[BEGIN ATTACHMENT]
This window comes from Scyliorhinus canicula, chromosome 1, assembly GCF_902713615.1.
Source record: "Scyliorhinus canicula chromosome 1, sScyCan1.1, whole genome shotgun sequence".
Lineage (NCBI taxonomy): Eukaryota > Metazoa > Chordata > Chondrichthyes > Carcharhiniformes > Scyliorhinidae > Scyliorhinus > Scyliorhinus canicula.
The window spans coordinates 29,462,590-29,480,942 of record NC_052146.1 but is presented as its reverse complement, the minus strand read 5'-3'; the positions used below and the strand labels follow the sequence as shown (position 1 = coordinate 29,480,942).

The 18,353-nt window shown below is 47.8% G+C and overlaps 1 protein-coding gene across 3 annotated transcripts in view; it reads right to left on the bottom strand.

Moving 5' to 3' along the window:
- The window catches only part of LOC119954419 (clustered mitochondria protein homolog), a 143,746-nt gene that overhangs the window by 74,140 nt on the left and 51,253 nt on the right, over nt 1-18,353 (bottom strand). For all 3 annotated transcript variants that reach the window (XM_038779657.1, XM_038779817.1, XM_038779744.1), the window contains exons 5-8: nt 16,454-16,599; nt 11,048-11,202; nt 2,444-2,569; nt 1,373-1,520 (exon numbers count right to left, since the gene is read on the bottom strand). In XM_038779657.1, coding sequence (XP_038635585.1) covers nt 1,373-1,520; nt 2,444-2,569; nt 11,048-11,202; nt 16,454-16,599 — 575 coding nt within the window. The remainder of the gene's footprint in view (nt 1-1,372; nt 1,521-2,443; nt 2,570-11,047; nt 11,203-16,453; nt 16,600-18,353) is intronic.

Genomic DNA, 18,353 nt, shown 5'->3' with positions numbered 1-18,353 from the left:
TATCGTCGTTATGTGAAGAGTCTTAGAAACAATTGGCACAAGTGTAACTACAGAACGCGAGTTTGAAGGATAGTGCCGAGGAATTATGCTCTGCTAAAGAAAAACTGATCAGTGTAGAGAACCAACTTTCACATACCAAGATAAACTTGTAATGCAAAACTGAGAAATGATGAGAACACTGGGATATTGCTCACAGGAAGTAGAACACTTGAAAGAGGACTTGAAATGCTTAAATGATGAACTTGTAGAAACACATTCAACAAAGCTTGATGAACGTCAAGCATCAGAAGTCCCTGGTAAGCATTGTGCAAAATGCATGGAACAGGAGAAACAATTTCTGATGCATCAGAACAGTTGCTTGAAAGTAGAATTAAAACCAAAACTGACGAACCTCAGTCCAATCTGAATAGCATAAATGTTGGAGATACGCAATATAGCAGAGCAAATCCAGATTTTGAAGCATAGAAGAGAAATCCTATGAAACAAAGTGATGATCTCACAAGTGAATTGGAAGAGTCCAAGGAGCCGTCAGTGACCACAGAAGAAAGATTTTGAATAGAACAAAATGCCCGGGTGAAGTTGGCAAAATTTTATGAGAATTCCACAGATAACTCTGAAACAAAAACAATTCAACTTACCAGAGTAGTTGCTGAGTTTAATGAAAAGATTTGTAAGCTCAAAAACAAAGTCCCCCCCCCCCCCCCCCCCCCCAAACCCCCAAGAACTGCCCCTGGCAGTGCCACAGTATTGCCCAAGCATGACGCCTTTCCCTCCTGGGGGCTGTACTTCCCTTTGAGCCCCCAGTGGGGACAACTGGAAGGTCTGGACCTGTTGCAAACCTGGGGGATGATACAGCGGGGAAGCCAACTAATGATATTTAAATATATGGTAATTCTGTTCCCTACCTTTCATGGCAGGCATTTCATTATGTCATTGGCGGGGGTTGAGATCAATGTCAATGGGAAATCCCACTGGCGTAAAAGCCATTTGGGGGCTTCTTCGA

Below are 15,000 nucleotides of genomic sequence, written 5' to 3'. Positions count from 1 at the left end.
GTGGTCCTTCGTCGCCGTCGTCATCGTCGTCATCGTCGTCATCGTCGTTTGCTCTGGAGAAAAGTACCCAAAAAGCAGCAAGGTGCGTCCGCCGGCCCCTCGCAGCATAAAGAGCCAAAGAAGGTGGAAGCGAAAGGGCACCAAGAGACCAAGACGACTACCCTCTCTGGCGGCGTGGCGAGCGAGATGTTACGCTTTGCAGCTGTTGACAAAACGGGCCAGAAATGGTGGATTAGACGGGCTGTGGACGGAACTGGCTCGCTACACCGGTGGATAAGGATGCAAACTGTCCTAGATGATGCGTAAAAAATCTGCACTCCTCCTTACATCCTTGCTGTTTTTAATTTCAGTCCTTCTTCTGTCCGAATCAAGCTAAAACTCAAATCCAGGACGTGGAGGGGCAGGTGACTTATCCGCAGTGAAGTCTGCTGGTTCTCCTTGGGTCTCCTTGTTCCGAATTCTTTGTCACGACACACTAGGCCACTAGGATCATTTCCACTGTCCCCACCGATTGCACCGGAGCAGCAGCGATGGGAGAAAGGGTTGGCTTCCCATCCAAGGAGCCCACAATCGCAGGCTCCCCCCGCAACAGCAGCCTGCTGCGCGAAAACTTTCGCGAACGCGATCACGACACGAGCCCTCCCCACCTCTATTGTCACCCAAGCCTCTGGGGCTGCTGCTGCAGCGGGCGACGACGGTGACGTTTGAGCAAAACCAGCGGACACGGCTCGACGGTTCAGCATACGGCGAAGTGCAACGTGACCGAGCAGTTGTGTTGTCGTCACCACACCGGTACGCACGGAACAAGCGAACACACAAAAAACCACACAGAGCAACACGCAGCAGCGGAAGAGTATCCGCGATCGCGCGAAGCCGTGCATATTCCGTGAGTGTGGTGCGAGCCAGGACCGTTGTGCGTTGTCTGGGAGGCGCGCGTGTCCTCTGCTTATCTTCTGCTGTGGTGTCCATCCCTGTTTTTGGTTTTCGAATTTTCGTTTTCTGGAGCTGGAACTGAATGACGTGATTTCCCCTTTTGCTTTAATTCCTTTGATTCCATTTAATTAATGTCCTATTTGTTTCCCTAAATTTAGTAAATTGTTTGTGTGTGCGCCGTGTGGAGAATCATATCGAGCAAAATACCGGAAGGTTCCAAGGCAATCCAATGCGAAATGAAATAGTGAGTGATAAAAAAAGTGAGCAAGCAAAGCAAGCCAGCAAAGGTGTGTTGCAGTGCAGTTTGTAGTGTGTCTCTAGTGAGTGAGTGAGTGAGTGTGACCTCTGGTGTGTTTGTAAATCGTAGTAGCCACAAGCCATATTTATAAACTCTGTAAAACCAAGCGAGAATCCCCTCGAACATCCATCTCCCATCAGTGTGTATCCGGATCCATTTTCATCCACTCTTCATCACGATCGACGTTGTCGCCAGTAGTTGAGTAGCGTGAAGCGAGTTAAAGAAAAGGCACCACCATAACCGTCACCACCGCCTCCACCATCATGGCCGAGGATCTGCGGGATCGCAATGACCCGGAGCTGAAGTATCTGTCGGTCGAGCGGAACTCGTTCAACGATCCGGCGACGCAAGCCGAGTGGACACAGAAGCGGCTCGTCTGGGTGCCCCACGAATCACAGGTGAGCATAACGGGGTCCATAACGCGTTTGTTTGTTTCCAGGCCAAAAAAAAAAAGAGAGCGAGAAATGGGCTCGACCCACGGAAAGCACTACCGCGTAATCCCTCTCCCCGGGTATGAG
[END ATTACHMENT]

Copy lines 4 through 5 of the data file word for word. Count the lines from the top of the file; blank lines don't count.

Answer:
The window spans coordinates 29,462,590-29,480,942 of record NC_052146.1 but is presented as its reverse complement, the minus strand read 5'-3'; the positions used below and the strand labels follow the sequence as shown (position 1 = coordinate 29,480,942).

The 18,353-nt window shown below is 47.8% G+C and overlaps 1 protein-coding gene across 3 annotated transcripts in view; it reads right to left on the bottom strand.